*trigger warning* Body image and sexual assault #TT
*Editor’s note: These posts were written back when my brand name was Remodel Fitness. I’ve decided to include them here without editing them, in the interest of…well… transparency. 😉
Today I want to talk about something really important and really intense.
The official statistic is that 1 in 4 women have been sexually assaulted.
Anecdotally, from working with women for so long however, I believe that the actual statistic is much higher than that. Many women don’t report their assaults, because there isn’t (or seems not to be) anything to be gained from going through the ordeal of reporting it. Even more women don’t even recognize what happened to them is technically sexual assault, because we have some murky cultural ideas around consent, and they didn’t run away or try to stop it.
Many women who don’t consider themselves “sexualy assaulted” still have yucky stories of feeling unable to say no to things they didn’t want, or feeling uncomfortable with the way they were touched or treated.
I would guess that the number for how many women have been sexually assaulted is more like 1 in 2. But no matter what the actual statistic is, the link between sexual trauma and negative body image is an absolute, set-in-stone fact. (Particularly in the cases of eating disorders.)
For the purposes of this email, where I don’t have time to dive deeply into the science of trauma and the effect it has on a person’s relationship to her body, I would like you to simply understand the importance of the link between sexual trauma and negative body image.
Not addressing sexual trauma when you talk about improving body image is a big mistake. Not only does it make the conversation significantly less effective by leaving out some crucial information, but it also further isolates and alienates anyone who has experienced it.
When we talk about improving body image, sexual assault and trauma need to be an open, honest, welcome part of that conversation. Otherwise it’s like trying to explain how to bake a cake, but refusing to mention flour because flour is dirty and shameful and embarrassing.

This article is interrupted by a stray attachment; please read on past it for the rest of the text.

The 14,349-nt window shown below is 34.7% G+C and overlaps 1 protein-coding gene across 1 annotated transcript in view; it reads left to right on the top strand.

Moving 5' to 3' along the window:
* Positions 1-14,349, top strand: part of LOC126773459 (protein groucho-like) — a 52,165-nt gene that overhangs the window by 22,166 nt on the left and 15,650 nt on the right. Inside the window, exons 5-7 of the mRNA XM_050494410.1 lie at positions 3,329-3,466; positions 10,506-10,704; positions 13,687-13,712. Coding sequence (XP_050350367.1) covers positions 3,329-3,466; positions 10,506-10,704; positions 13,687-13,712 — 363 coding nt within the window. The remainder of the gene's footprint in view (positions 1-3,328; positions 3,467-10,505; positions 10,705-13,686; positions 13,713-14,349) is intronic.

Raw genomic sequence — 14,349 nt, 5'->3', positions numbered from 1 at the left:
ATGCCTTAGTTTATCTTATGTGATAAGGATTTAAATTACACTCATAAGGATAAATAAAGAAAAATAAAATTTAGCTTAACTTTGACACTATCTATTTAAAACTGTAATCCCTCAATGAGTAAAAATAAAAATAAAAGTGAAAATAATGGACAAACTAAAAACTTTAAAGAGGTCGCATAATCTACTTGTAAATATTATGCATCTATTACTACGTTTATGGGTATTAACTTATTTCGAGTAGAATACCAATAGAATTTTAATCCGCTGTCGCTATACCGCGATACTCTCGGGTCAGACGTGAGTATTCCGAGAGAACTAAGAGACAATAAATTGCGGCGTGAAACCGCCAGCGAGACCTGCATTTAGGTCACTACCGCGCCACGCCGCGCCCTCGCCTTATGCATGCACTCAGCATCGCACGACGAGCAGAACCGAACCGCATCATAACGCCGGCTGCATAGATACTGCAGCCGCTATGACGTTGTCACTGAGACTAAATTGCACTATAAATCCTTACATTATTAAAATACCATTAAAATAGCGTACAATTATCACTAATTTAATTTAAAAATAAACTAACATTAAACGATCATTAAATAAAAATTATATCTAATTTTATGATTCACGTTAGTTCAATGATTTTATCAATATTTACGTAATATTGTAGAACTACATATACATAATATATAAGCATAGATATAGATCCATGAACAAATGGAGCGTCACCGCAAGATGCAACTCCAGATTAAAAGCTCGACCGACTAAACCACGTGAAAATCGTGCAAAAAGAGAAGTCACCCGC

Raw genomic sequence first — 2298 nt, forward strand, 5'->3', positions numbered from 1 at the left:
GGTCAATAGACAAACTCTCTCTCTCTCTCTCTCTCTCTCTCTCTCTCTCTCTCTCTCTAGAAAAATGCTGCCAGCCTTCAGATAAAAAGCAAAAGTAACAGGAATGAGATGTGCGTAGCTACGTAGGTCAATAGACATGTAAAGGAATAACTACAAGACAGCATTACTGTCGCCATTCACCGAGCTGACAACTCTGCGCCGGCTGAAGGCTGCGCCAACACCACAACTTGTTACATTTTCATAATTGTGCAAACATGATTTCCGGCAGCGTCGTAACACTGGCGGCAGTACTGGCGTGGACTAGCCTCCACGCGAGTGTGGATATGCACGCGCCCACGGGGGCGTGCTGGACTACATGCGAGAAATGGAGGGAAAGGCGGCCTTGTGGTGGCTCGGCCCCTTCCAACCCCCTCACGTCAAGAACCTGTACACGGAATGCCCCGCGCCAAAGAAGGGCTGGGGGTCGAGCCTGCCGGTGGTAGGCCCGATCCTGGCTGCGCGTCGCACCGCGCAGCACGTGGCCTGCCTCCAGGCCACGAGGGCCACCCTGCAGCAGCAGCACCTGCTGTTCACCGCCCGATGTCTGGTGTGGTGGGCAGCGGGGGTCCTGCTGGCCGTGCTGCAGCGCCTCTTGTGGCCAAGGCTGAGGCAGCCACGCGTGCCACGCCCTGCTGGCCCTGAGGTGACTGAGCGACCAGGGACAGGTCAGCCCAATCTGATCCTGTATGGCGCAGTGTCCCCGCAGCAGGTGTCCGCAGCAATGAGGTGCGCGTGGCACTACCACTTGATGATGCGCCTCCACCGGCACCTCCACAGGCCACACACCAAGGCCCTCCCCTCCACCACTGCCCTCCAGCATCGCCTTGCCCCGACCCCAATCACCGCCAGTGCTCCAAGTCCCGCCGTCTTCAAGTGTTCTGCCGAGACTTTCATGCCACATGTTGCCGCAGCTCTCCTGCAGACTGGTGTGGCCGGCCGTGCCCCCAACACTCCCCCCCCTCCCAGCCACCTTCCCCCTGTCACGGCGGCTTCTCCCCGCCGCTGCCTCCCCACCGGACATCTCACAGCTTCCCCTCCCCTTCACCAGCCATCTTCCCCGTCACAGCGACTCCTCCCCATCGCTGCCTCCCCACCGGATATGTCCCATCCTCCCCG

So, in an effort to welcome sexual assault into the conversation, here’s mine:
As a child, on several different occasions and with different people, I was sexually assaulted.
But it still happened to my body, and it still affected me.
The way it affected me is different than how it might have affected someone else, because we are each unique. But looking back on the story of my life and my body, I can see that those experiences did inform who I would become, and how I would view my body.
And that’s the point.
People don’t want to talk about this stuff, because it’s heavy and dark; scary and depressing. They don’t want to include sex and trauma in the discussion of body image, because it feels inappropriate and impolite.
They would prefer to think that negative body image is just an issue of photoshop and discrimination against plus-size models. But it’s not.
For so, so many women, negative body image is an issue of having your physical autonomy taken away at a formative age, and then spending the rest of your life trying to justify, understand, or protect against that from happening again.
For so many women, negative body image is about re-claiming control over a body which got them in trouble, brought them shame, put them in danger, felt pleasure during something bad, and/or didn’t protect them.
If you’ve been lucky enough to not relate to this at all, I’m very glad.
But most likely, around half of the women you know do relate to this, and it’s extremely important that we bring those stories into the light and start talking about them.
Maybe it was one big story for you. Maybe you called the police and dealt with the accusatory skepticism of everyone you told your story to. Maybe it was a bunch of little stories. That uncle who wanted you to sit on his lap too much, that friend who convinced you to play a game, that guy who grabbed your butt on the subway, that boss who kept harassing you.
It doesn’t matter if it was “bad enough” to be worthy of discussing.
If it affected how you view your body, it’s automatically a part of the conversation.
There is no sexual assault that’s “more worthy” of talking about than another. There is no trauma that’s “more valid” than another.
There is just: that experience affected how I feel about my body.
You deserve to feel whole in your body.
You deserve to feel complete and total autonomy.
You deserve to feel absolute and unerring self-trust.
And for that, you need to know that your sexual traumas are cordially invited to the conversation about body image. Their presence is not only welcome in that conversation, but required.
Let’s welcome them with compassion and love, both from ourselves and from each other.
<3 Jessi Kneeland Get strong. Feel confident. Look amazing.
PS. If you want to share this email with someone you know, feel free!
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